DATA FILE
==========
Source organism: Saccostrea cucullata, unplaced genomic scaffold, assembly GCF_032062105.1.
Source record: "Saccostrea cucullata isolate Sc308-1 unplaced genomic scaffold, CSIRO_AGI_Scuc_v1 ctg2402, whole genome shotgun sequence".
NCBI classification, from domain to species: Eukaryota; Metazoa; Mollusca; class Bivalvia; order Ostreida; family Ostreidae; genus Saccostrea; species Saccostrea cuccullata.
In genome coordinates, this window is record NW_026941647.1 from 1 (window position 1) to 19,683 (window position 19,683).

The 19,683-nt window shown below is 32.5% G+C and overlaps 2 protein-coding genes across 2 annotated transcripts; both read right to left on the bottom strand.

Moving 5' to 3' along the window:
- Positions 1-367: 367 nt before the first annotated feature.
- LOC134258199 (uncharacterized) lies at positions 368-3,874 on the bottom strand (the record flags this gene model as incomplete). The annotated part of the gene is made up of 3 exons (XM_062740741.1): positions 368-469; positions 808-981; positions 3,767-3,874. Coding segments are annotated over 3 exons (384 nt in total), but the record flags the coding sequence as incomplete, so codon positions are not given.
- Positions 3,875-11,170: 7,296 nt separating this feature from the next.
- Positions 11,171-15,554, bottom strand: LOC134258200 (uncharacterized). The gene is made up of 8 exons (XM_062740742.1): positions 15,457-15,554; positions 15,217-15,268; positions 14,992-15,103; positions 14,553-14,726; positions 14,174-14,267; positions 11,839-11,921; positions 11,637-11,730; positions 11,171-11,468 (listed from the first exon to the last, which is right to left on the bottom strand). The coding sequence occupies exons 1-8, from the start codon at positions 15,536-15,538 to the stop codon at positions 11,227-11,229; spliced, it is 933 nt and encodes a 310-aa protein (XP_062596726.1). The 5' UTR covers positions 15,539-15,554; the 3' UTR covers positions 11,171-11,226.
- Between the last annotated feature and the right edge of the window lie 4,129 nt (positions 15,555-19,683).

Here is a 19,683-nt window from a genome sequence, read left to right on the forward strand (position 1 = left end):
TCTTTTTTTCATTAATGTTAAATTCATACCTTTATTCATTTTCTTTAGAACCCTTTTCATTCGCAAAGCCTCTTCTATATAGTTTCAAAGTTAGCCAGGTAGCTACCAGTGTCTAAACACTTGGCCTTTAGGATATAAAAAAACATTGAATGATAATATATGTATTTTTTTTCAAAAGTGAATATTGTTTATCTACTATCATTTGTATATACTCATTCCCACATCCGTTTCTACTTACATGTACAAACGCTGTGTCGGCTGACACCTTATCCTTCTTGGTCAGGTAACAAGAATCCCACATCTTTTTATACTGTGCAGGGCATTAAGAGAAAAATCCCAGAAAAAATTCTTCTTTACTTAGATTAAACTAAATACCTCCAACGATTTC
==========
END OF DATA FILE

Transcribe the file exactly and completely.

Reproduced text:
Source organism: Saccostrea cucullata, unplaced genomic scaffold, assembly GCF_032062105.1.
Source record: "Saccostrea cucullata isolate Sc308-1 unplaced genomic scaffold, CSIRO_AGI_Scuc_v1 ctg2402, whole genome shotgun sequence".
NCBI classification, from domain to species: Eukaryota; Metazoa; Mollusca; class Bivalvia; order Ostreida; family Ostreidae; genus Saccostrea; species Saccostrea cuccullata.
In genome coordinates, this window is record NW_026941647.1 from 1 (window position 1) to 19,683 (window position 19,683).

The 19,683-nt window shown below is 32.5% G+C and overlaps 2 protein-coding genes across 2 annotated transcripts; both read right to left on the bottom strand.

Moving 5' to 3' along the window:
- Positions 1-367: 367 nt before the first annotated feature.
- LOC134258199 (uncharacterized) lies at positions 368-3,874 on the bottom strand (the record flags this gene model as incomplete). The annotated part of the gene is made up of 3 exons (XM_062740741.1): positions 368-469; positions 808-981; positions 3,767-3,874. Coding segments are annotated over 3 exons (384 nt in total), but the record flags the coding sequence as incomplete, so codon positions are not given.
- Positions 3,875-11,170: 7,296 nt separating this feature from the next.
- Positions 11,171-15,554, bottom strand: LOC134258200 (uncharacterized). The gene is made up of 8 exons (XM_062740742.1): positions 15,457-15,554; positions 15,217-15,268; positions 14,992-15,103; positions 14,553-14,726; positions 14,174-14,267; positions 11,839-11,921; positions 11,637-11,730; positions 11,171-11,468 (listed from the first exon to the last, which is right to left on the bottom strand). The coding sequence occupies exons 1-8, from the start codon at positions 15,536-15,538 to the stop codon at positions 11,227-11,229; spliced, it is 933 nt and encodes a 310-aa protein (XP_062596726.1). The 5' UTR covers positions 15,539-15,554; the 3' UTR covers positions 11,171-11,226.
- Between the last annotated feature and the right edge of the window lie 4,129 nt (positions 15,555-19,683).

Here is a 19,683-nt window from a genome sequence, read left to right on the forward strand (position 1 = left end):
TCTTTTTTTCATTAATGTTAAATTCATACCTTTATTCATTTTCTTTAGAACCCTTTTCATTCGCAAAGCCTCTTCTATATAGTTTCAAAGTTAGCCAGGTAGCTACCAGTGTCTAAACACTTGGCCTTTAGGATATAAAAAAACATTGAATGATAATATATGTATTTTTTTTCAAAAGTGAATATTGTTTATCTACTATCATTTGTATATACTCATTCCCACATCCGTTTCTACTTACATGTACAAACGCTGTGTCGGCTGACACCTTATCCTTCTTGGTCAGGTAACAAGAATCCCACATCTTTTTATACTGTGCAGGGCATTAAGAGAAAAATCCCAGAAAAAATTCTTCTTTACTTAGATTAAACTAAATACCTCCAACGATTTC